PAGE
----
Family Court Act, Article 3, Juvenile Delinquency Part 4, § 343.3: Rules of evidence; identification by means of previous recognition in absence of present identification

In order for a minor who is accused of committing a crime to be adjudged delinquent, a fact-finding hearing must be held in Family Court. In order to ensure that the accused minor is treated fairly, there are several rules related to what type of evidence is admissible, including rules related to identification. Under New York Family Court Act, Article 3, Juvenile Delinquency, Part 4, § 343.3, a witness may provide identification testimony of the accused minor if:

  1. The witness observed the person at the time and place of the commission of the crime or upon some other occasion relevant to the case; and
  2. On a subsequent occasion he observed a person whom he recognized as the same person whom he had observed on the first incriminating occasion; and
  3. The witness is unable at the proceeding to state, on the basis of present recollection, whether or not the respondent is the person in question; and
  4. It is established that the respondent is in fact the person whom the witness observed and recognized on the second occasion.
Example

John D faced a juvenile delinquency proceeding based on being accused of an act that if were committed by an adult would be burglary in the third degree. A witness who was walking in the area at the time of the incident testified that he observed John D. in exiting from the building where the burglary occurred around the time that burglary was believed to have occurred. However, the witness was unable to identify John D. from his photograph that was presented to him after the burglary and he was not able to identify John D. during the fact-finding hear. Under New York Family Court Act, Article 3, Juvenile Delinquency, Part 4, § 343.3, this witness' identification testimony would not be admissible.

Related Statutory Provision
  1. Rules of evidence; identification by means of previous recognition in addition to present identification: New York Family Court Act, Article 3, Juvenile Delinquency, Part 4, § 343.3
Remedy

Witness identification testimony can be challenged in a number of different ways depending on the circumstances of the case. If you can show that there is an issue of mistaken identity, or if there is alibi evidence, then you may be able to successfully challenge the witness' identification testimony.

Family Court Act, Article 4, Child Protective Services, Part 3, § 343.3: Rules of evidence; identification by means of previous recognition in absence of present identification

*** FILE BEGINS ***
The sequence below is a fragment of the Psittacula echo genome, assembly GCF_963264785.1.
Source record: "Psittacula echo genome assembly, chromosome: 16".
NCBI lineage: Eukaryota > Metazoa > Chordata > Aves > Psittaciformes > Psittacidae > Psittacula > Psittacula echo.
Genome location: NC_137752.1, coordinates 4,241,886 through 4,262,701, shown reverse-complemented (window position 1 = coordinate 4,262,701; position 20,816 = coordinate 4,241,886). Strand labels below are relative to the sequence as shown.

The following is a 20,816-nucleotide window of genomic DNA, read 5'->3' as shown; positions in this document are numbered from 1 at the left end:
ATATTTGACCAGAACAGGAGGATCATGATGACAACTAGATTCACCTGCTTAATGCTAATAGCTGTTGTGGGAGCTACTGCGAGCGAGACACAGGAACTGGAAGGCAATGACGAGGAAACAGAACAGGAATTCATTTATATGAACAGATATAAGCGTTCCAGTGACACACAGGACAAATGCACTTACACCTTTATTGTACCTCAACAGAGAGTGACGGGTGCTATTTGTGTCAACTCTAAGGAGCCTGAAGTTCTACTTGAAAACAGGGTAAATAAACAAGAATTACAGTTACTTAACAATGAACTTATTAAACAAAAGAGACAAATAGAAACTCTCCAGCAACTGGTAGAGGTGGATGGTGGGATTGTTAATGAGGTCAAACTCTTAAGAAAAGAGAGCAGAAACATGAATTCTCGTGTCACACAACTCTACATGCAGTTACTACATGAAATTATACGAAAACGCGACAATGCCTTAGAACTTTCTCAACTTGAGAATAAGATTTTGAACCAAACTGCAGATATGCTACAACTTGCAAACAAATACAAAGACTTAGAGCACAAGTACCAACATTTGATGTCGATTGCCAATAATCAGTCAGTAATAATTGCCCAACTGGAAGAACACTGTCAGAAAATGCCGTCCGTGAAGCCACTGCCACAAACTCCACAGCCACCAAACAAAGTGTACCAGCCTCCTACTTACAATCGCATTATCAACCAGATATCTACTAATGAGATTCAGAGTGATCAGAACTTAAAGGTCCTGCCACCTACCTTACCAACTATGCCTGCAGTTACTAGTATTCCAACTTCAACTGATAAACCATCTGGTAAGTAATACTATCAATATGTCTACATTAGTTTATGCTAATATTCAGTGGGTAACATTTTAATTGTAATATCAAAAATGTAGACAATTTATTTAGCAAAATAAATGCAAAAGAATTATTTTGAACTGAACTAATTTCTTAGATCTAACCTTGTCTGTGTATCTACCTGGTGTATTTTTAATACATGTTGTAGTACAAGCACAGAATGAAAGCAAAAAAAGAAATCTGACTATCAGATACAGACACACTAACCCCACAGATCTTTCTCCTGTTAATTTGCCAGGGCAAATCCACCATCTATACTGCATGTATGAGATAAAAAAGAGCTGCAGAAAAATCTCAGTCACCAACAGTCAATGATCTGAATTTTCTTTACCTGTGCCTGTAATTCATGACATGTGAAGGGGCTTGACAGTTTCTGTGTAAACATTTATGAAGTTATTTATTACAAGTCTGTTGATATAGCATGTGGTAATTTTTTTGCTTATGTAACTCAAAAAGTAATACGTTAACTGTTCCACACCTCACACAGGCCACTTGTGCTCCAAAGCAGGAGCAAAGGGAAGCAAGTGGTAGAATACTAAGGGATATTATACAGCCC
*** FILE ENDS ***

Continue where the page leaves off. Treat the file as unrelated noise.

1. In any juvenile delinquency proceeding in which the respondent's commission of a crime is in issue, testimony as provided in subdivision two may be given by a witness when:
    1. such witness testifies that: (i) he observed the person claimed by the presentment agency to be the respondent either at the time and place of the commission of the crime or upon some other occasion relevant to the case; and (ii) on a subsequent occasion he observed, under circumstances consistent with such rights as an accused person may derive under the constitution of this state or of the United States, a person whom he recognized as the same person whom he had observed on the first incriminating occasion; and (iii) he is unable at the proceeding to state, on the basis of present recollection, whether or not the respondent is the person in question; and
    2. it is established that the respondent is in fact the person whom the witness observed and recognized on the second occasion. Such fact may be established by testimony of another person or persons to whom the witness promptly declared his recognition on such occasion.
  2. Under circumstances prescribed in subdivision one, such witness may testify at the proceeding that the person whom he observed and recognized on the second occasion is the same person whom he observed on the first or incriminating occasion. Such testimony, together with the evidence that the respondent is in fact the person whom the witness observed and recognized on the second occasion, constitutes evidence in chief.
New York Juvenile Delinquency Lawyer

If your child has been accused of committing a crime, it is critical that your child has experienced representation. Juvenile delinquency procedure is complicated with special procedural rules that must be followed. The outcome of your child's case could have a significant impact on his or her future. The staff at Stephen Bilkis & Associates, PLLC has years of experience successfully representing juvenile clients in New York Family Court as well as in criminal court who have been accused of committing misdemeanors and felonies. Contact us at 1.800.NY.NY.LAW (1.800.696.9529) to schedule a free, no obligation consultation regarding your case. We serve those involved in juvenile delinquency matters in the following locations:

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